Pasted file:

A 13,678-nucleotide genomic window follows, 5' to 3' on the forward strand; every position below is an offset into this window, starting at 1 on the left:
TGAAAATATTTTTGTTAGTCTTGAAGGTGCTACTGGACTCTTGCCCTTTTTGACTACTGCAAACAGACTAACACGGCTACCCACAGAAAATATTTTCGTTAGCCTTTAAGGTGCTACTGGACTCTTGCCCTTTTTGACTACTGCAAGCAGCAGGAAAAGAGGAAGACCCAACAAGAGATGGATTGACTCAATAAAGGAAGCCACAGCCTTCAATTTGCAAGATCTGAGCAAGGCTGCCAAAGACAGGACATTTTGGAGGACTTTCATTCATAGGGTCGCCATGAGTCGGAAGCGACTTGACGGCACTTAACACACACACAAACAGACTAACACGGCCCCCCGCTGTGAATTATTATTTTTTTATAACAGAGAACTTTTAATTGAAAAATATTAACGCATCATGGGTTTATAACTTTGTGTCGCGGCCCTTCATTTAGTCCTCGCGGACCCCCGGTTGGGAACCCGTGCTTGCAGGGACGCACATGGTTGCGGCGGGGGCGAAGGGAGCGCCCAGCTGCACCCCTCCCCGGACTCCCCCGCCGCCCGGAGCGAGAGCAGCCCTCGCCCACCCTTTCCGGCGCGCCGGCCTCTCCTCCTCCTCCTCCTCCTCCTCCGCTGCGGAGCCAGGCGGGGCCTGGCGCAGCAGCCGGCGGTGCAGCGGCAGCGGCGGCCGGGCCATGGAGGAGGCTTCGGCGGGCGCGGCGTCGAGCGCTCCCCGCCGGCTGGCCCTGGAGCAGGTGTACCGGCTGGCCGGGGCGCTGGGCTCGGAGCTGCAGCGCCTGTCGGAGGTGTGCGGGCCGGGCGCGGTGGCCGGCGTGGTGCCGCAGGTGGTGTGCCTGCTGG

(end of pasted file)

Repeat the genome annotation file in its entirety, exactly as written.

A 13,678-nucleotide genomic window follows, 5' to 3' on the forward strand; every position below is an offset into this window, starting at 1 on the left:
TGAAAATATTTTTGTTAGTCTTGAAGGTGCTACTGGACTCTTGCCCTTTTTGACTACTGCAAACAGACTAACACGGCTACCCACAGAAAATATTTTCGTTAGCCTTTAAGGTGCTACTGGACTCTTGCCCTTTTTGACTACTGCAAGCAGCAGGAAAAGAGGAAGACCCAACAAGAGATGGATTGACTCAATAAAGGAAGCCACAGCCTTCAATTTGCAAGATCTGAGCAAGGCTGCCAAAGACAGGACATTTTGGAGGACTTTCATTCATAGGGTCGCCATGAGTCGGAAGCGACTTGACGGCACTTAACACACACACAAACAGACTAACACGGCCCCCCGCTGTGAATTATTATTTTTTTATAACAGAGAACTTTTAATTGAAAAATATTAACGCATCATGGGTTTATAACTTTGTGTCGCGGCCCTTCATTTAGTCCTCGCGGACCCCCGGTTGGGAACCCGTGCTTGCAGGGACGCACATGGTTGCGGCGGGGGCGAAGGGAGCGCCCAGCTGCACCCCTCCCCGGACTCCCCCGCCGCCCGGAGCGAGAGCAGCCCTCGCCCACCCTTTCCGGCGCGCCGGCCTCTCCTCCTCCTCCTCCTCCTCCTCCGCTGCGGAGCCAGGCGGGGCCTGGCGCAGCAGCCGGCGGTGCAGCGGCAGCGGCGGCCGGGCCATGGAGGAGGCTTCGGCGGGCGCGGCGTCGAGCGCTCCCCGCCGGCTGGCCCTGGAGCAGGTGTACCGGCTGGCCGGGGCGCTGGGCTCGGAGCTGCAGCGCCTGTCGGAGGTGTGCGGGCCGGGCGCGGTGGCCGGCGTGGTGCCGCAGGTGGTGTGCCTGCTGG